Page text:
Chemistry

Philae Detected Organic Molecules On Comet

November 18, 2014 | by Lisa Winter

Photo credit: Credit: ESA/Rosetta/Philae/CIVA

Though the Philae lander was short-lived on the surface of Comet 67P/Churyumov-Gerasimenko, it was able to return scientific data back to Earth from the first samples ever obtained directly from a comet’s nucleus. During its successful 60-hour-long primary science mission last week, Philae made a very important discovery: the comet contains organic molecules.

Not much has been released about the molecules so far, with the Wall Street Journal breaking the news on Monday. The molecules are carbon-based, but no word has been given on what other elements are present, or how complex they may be. Complex organic compounds, like amino acids, are the building blocks to life.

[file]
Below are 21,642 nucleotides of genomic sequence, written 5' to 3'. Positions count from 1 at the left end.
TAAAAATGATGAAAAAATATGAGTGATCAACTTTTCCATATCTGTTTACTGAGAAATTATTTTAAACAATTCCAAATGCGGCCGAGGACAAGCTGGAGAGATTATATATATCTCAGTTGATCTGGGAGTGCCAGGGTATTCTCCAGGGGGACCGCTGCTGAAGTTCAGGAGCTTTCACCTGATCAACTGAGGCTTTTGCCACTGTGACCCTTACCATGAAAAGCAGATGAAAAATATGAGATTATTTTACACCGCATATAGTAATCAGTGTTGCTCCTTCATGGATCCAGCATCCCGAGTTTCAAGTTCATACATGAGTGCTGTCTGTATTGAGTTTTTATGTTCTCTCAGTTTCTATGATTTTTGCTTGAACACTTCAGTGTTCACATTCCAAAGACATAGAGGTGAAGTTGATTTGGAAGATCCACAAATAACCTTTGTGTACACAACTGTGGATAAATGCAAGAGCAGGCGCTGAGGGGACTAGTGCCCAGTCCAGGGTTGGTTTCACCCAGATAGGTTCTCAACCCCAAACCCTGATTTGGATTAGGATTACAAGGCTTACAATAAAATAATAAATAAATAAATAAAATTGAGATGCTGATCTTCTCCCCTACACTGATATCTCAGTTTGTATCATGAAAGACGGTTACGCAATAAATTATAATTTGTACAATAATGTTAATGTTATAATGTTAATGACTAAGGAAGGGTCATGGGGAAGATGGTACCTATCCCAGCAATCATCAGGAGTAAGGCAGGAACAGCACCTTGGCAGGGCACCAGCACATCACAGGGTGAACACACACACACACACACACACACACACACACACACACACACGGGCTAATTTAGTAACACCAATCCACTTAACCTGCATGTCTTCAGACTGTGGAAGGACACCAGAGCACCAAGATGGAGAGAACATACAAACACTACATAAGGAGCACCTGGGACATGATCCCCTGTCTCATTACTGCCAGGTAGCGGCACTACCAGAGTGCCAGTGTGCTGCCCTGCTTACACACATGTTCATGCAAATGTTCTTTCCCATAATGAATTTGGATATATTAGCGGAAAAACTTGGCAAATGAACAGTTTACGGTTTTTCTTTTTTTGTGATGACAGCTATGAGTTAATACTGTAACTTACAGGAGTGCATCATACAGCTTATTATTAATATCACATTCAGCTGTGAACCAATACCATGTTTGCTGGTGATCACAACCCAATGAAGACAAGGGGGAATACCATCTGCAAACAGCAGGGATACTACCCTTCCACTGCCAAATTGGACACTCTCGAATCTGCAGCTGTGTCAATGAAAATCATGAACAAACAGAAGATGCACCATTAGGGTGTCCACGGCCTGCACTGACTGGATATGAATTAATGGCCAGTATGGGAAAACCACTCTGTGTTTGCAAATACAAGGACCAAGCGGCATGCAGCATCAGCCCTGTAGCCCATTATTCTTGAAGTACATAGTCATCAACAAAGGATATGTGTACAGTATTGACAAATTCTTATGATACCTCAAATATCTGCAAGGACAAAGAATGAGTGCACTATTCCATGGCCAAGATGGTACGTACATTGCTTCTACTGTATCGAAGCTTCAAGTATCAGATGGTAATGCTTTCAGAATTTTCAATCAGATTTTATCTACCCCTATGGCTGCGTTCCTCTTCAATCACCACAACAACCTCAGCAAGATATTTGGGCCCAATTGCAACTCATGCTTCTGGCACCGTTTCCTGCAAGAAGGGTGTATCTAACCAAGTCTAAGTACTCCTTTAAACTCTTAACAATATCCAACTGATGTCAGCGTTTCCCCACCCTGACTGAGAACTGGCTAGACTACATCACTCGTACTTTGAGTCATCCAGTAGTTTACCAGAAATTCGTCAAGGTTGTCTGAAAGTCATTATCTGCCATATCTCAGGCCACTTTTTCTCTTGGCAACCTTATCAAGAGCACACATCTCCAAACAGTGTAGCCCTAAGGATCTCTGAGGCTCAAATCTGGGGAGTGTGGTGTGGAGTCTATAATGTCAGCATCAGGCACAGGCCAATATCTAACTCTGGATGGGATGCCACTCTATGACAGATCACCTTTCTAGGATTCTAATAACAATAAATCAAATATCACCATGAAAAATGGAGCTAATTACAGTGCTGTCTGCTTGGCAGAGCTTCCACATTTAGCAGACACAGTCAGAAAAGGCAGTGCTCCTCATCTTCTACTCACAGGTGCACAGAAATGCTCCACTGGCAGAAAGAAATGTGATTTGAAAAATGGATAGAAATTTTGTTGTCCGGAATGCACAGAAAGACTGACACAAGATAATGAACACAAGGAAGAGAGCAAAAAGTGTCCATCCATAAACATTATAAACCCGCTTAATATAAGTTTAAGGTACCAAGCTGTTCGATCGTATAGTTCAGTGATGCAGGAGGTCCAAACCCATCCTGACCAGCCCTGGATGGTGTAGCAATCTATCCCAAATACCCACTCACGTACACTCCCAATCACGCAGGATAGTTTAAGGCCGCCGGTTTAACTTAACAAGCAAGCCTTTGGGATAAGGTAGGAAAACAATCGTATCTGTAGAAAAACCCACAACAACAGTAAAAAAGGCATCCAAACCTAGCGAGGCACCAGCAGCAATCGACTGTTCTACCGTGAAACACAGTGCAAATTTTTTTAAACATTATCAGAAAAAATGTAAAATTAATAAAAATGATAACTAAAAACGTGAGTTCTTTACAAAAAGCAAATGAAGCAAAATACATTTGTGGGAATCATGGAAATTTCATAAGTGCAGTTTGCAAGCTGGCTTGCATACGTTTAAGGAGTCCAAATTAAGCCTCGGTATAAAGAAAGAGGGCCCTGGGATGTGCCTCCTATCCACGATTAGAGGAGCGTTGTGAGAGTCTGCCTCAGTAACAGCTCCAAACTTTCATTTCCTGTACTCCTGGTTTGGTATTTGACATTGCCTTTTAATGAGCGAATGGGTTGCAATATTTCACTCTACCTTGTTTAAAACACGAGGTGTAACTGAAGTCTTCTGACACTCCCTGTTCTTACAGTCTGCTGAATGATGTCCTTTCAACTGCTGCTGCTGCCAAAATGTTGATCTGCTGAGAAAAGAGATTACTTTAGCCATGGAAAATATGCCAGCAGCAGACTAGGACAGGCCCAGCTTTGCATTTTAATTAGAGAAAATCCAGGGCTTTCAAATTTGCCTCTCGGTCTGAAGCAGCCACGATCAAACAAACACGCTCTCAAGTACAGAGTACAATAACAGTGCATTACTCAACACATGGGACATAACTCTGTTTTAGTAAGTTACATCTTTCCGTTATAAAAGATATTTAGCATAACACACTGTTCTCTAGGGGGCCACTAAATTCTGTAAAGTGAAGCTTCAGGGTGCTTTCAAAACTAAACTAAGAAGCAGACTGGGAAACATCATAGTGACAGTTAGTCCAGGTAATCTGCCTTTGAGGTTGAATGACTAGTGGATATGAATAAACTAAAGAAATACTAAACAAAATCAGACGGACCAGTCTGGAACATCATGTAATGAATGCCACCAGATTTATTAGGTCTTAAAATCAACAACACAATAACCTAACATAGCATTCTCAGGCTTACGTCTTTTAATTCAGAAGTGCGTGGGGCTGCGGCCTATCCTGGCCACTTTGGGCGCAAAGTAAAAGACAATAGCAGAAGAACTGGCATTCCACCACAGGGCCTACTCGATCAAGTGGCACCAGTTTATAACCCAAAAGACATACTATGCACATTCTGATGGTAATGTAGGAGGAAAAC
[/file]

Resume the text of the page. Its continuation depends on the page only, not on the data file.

Philae’s mission was to determine which, if any, organic compounds existed on comets. This knowledge will allow scientists to determine if comets brought the necessary ingredients for life to early Earth. The conditions on the young Earth were not favorable for making those compounds, and it is most likely that they came from an outside source.

The discovery of the molecules was made with Philae’s Cometary Sampling and Composition Experiment (COSAC) instrument. This device analyzes compounds present in the comet’s thin atmosphere, seeking out organic and volatile compounds. 

As of right now, it is hard to tell when additional information will be provided about the nature of these molecules, and what implications they may have.

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